I was able to finish two snowflakes while in a soft wrist cast; the hard cast limits hand movement, and I am not able to crochet while wearing it. Couldn't convince the doc to let me wear a removable cast, so the snowflake I'd planned for this Holy Week will have to wait until next year.
Fortunately, I was trying to build up a supply of snowflake patterns before my owie, so I will be able to get through many Snowmons, regardless of how long I must wear the cast or how much cycling training I have to make up.
Today's snowflake is another one designed specifically for my still unnamed and now on-the-back-burner quilt. It was influenced by the snowflake I wanted to create specifically for today, but the finished flake didn't have quite the appearance I was after. Nevertheless, I still love this snowflake, and it has jumped high on my favorites list.
Because it's one of three snowflakes designed for my quilt, this snowflake gets the name of the third peak in a group of remote 14ers in the Weminuche Wilderness, Mount Eolus. Mount Eolus was named for the legendary Greek custodian of the four winds, Aeolus, who is said to dwell north of Sicily, holding the winds captive in a huge cave. Hearing this story reminded me of a trip with my kids when they were young to Cave of the Winds right here in Colorado.
14,084-foot Mount Eolus was the final notch in Aron Ralston's seven-year solo winter peakbagging belt in 2005. Note that he did this particular mountain (and 13 others) with one hand. Chris Davenport skied down Eolus the following year in his quest to ski down all the 14ers in 12 months. Both renowned climbers also bagged nearby North Eolus, which is not considered an official 14er because the drop between the two summits is less than 300 feet.
Mount Eolus features a hair-raising traverse along a narrow ridge called The Catwalk or Sidewalk in the Sky. Some climbers even call it a tightrope traverse. Worth noting is North Eolus sometimes features a snowfield cross some have described as better than that on Mount of the Holy Cross, which mountain was my unachieved snowflake pattern goal for today. Here is a great trip report with photos showing the cross on North Eolus, as well as 2005 avalanche debris that took out a wilderness bridge.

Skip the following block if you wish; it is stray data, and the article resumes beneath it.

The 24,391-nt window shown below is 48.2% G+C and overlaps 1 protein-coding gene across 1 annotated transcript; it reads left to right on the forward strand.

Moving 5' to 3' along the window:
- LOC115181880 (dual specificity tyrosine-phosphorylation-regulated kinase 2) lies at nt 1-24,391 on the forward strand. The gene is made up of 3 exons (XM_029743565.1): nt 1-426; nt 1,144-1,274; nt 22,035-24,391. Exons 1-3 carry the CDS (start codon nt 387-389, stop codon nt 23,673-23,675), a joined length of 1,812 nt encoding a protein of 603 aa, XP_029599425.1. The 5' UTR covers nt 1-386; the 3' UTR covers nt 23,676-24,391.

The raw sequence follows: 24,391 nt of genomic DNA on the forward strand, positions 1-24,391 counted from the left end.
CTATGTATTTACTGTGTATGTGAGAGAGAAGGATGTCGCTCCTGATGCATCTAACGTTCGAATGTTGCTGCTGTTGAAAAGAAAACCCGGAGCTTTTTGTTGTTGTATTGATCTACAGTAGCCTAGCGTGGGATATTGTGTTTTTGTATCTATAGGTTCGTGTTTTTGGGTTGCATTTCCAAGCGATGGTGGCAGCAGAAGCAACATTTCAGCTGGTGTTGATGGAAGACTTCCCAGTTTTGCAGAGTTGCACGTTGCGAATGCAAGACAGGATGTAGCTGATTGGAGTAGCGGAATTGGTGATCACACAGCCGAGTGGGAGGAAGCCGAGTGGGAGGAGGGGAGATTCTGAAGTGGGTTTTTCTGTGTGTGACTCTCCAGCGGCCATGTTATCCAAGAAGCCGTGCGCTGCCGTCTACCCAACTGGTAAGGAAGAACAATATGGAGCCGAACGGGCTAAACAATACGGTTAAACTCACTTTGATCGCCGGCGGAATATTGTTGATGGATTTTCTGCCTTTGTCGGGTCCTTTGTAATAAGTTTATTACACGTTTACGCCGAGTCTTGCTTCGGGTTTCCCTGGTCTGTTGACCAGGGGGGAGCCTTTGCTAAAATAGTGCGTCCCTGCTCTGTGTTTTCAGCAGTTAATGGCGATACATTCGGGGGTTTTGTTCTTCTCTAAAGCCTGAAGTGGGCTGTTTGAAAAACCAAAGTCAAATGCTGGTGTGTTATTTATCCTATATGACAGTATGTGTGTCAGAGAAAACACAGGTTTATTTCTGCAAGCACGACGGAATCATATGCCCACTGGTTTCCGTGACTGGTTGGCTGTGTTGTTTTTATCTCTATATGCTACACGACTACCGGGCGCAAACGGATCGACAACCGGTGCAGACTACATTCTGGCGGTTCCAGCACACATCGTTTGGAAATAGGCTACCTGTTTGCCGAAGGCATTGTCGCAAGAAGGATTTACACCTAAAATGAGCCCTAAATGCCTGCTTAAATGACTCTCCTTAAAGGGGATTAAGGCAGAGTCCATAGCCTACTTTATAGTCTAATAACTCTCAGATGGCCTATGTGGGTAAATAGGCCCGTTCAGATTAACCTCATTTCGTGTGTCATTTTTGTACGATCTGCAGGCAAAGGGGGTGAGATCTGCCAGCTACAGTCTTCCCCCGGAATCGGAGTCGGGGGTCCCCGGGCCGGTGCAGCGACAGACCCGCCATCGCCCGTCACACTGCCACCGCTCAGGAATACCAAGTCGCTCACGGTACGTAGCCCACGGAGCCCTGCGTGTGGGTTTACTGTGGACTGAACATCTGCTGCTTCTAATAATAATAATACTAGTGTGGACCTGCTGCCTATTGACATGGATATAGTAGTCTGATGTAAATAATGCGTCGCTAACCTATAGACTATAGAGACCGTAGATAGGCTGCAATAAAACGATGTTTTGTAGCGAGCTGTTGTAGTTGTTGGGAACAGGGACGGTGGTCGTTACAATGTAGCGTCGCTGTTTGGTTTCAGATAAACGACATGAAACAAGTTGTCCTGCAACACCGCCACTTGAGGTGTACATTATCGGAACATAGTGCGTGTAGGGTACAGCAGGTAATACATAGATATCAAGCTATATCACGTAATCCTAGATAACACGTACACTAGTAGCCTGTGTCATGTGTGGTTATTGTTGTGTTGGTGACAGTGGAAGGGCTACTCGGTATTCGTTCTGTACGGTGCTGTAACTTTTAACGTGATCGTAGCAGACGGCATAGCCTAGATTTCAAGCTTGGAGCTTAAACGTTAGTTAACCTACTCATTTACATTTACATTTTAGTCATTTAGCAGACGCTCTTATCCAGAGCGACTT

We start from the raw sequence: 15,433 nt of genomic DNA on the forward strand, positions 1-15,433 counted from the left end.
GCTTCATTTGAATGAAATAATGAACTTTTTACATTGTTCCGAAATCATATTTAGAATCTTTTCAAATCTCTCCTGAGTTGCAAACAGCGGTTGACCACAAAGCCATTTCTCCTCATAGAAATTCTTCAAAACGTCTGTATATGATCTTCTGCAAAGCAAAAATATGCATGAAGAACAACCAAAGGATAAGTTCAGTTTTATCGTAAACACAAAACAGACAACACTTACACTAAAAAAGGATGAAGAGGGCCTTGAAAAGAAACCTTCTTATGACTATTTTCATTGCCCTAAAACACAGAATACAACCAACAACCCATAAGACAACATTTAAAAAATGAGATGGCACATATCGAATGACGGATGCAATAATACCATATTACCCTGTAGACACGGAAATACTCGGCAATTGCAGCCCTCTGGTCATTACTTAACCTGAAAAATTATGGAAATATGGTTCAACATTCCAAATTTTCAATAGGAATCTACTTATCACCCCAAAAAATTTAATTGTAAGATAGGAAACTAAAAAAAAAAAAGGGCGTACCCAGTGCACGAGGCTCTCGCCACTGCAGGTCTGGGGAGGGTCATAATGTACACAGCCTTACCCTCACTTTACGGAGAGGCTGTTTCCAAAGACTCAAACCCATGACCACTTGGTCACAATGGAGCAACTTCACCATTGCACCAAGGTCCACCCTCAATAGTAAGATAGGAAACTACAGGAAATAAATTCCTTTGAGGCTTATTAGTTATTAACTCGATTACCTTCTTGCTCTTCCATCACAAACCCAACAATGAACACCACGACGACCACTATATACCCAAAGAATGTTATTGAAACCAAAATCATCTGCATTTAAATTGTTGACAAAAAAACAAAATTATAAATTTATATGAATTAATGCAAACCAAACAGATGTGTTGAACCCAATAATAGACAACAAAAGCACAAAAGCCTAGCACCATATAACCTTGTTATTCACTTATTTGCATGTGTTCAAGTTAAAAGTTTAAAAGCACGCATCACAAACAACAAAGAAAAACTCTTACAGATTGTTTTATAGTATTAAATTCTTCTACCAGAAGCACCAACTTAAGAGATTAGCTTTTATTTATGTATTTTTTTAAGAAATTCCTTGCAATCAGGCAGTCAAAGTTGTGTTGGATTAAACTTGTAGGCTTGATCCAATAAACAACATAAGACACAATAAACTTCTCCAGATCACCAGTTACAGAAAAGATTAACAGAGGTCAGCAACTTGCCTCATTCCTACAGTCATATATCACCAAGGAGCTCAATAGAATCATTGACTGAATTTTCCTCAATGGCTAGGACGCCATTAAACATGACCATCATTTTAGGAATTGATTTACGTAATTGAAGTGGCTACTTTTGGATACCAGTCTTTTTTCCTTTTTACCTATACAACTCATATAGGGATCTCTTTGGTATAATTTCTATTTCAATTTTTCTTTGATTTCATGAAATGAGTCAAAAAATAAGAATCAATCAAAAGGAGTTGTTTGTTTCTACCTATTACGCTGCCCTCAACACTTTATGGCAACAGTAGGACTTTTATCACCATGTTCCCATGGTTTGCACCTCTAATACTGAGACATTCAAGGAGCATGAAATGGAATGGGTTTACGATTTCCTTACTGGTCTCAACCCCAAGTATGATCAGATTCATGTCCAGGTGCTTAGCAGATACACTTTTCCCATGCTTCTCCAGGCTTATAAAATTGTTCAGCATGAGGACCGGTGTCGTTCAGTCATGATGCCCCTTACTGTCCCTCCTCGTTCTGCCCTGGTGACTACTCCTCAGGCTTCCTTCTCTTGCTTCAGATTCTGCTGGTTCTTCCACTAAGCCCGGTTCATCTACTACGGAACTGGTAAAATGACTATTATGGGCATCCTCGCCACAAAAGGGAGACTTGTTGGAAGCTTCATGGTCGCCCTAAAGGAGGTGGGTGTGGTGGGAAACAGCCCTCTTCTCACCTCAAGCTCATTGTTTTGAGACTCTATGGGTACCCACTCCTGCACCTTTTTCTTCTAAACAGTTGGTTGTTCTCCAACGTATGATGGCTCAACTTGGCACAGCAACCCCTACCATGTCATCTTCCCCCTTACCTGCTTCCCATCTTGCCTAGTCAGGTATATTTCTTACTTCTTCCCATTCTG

You may do whatever you'd like with snowflakes you make from this pattern, but you may not sell or republish the pattern. Thanks, and enjoy!
Finished Size: 5 inches from point to point
Materials: Size 10 crochet thread, size 8 crochet hook, empty pizza box, wax paper or plastic wrap, cellophane tape, school glue (make sure it is water soluble), water, glitter, small container for glue/water mixture, paintbrush, stick pins that won't be used later for sewing, clear thread or fishing line
Mount Eolus Snowflake Instructions
Make magic ring.
Round 1: Ch 5 (counts as 1 dc and ch 2), * sl st into ring, ch 2, 1 dc in ring, ch 2; repeat from * 4 times; sl st in ring, ch 2, sl st into 3rd ch of starting ch 5. Pull magic circle tight, but leave opening big enough to allow stitches inside it to lay flat.
Round 2: Ch 2 (counts as 1 dc), 1 dc in same ch as sl st, 1 dc in next ch, ch 3, * 1 dc in 2nd ch of next ch 2, 1 dc in next dc, 1 dc in 1st ch of next ch 2, ch 3; repeat from * around 5 times; sl st in 2nd ch of starting ch 2.
Round 3: Ch 6 (counts as 1 trtr), 1 trtr in each of next 2 dc, ch 9, *1 trtr in each of next 3 dc, ch 9; repeat from * around 4 times; sl st in 6th ch of starting ch 6.
If you're not reading this pattern on Snowcatcher, you're not reading the designer's blog. Please go here to see the original.
Round 4: Ch 2 (counts as 1 dc), 1 dc in each of next 2 trtr, *1 dc in each of next 3 ch, ch 5, sk 3 ch, 1 dc in each of next 3 ch, 1 dc in each of next 3 trtr; repeat from * around 4 times; 1 dc in each of next 3 ch, ch 5, sk 3 ch, 1 dc in each of next 3 ch; sl st in 2nd ch of starting ch 2.
Round 5: Ch 2 (counts as 1 dc), 1 dc in each of next 2 dc, *ch 4, 3 dc in next ch 3 sp, ch 3, 3 dc in same sp, ch 4, sk 3 dc, 1 dc in each of next 3 dc; repeat from * around 5 times, omitting last 3 dc of final repeat; sl st in 2nd ch of starting ch 2.
Round 6: 1 sc in same ch, 5 dc in next dc, 1 sc in next dc, * ch 6, 1 dc in next ch 3 sp, 1 hdc in same sp, 3 sc in same sp, 1 hdc in same sp, 1 dc in same sp, ch 6, sk next 3 dc shell, 1 sc in next dc, 5 dc in next dc, 1 sc in next sc; repeat from * around 4 times; ch 6, 1 dc in next ch 3 sp, 1 hdc in same sp, 3 sc in same sp, 1 hdc in same sp, 1 dc in same sp, ch 6, sl st in starting sc; bind off. Weave in ends.
Finish: Tape wax paper or plastic wrap to top of empty pizza box. Pin snowflake to box on top of wax paper or plastic wrap.
Mix a few drops of water with a teaspoon of glue in small washable container. Paint snowflake with glue mixture. Sprinkle lightly with glitter. Wash paintbrush and container thoroughly. Allow snowflake to dry at least 24 hours. Remove pins. Gently peel snowflake from wax paper or plastic wrap. Attach 10-inch clear thread to one spoke, weaving in end. Wrap fishing line around tree branch (or tape to ceiling or any overhead surface) and watch the snowflake twirl freely whenever you walk by! Snowflake also may be taped to window or tied to doorknob or cabinet handle.